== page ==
"And they have no idea."
"Exactly! See, you get it."
"Hopefully he's not quite that diabolical yet."
She kissed the back of Justin's head. He'd switched back and forth to his seat in between her and Bill and her lap. Currently her lap was the seat of choice.
The game was pretty boring at first. Paul had been right, touchdowns were scored. They just weren't scored by the Bears. Claire couldn't remember seeing such a lopsided game as the 42-14 result they had at the end of the game.
"Well, thanks for letting me mooch your empty seat off of you."
"I bet you wish you hadn't now."
"Nah. Still the best seats I've seen a game from."
"Thanks again for the food and everything. It was very nice of you."
"Sure. Thanks for the conversation."
"Yes, because everyone comes to football games for conversation."
"If they met women like you they probably would."
She blushed. She couldn't help it as she settled Bill in front of her and Justin in her arms so they could make their way out with the crowd. So many had left early once it was clear it was going to end up being a blowout so it wasn't as bad as some games she'd been to.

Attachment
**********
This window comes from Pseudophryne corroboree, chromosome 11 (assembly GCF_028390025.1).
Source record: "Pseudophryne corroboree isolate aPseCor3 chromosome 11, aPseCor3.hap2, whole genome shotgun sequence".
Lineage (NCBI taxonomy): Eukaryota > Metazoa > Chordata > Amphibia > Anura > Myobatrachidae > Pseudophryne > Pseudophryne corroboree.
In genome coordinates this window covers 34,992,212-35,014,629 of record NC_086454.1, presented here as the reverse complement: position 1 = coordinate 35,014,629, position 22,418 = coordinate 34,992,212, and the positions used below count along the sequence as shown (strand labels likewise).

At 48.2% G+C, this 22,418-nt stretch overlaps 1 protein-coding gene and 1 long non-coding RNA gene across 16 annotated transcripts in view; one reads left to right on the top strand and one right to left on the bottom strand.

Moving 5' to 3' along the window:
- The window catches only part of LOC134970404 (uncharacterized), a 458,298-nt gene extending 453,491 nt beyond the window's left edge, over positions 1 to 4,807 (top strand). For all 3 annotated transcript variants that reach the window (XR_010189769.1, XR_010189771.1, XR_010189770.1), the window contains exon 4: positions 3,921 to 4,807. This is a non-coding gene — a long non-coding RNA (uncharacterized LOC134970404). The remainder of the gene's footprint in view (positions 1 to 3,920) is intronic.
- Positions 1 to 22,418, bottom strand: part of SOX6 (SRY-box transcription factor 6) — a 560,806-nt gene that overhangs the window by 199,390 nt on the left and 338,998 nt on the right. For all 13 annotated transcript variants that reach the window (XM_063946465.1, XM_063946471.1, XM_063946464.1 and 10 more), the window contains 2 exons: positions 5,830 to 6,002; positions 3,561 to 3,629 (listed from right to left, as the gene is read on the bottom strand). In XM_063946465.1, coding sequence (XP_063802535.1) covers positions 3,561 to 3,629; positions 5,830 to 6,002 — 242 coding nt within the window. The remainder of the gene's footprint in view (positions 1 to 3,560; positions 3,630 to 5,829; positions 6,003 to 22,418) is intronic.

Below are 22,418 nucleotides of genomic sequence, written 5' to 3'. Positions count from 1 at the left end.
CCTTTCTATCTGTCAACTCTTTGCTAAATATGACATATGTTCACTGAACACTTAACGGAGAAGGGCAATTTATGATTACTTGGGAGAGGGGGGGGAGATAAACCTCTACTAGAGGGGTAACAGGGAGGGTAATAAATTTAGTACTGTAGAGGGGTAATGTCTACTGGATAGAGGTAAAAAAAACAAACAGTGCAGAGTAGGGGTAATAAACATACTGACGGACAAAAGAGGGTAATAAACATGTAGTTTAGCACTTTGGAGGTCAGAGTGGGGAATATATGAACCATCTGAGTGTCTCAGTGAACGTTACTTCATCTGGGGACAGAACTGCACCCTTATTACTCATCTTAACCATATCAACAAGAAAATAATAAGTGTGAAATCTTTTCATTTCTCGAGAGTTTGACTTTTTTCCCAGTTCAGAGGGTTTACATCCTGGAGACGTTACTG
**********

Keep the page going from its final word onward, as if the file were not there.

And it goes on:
"I suppose you have the good parking to go with the good seats," he said once they made it to an exit.
"Probably good with the little guy. I'm sure he gets heavy."
"He does, but if I set him down he'd be gone before I could blink."
"One of those, eh?"
"Yes, he knows no fear."
"Well, listen," he said, pulling out his wallet. "I swore I wasn't going to do this and look like I'm desperate on top of being a complete weirdo, but I know you said it'd only been a few months. I'm not quite that skeezy as to ask you out knowing you just lost your husband. So, if you decide maybe sometime you'd like to meet for a drink or dinner you can give me a call."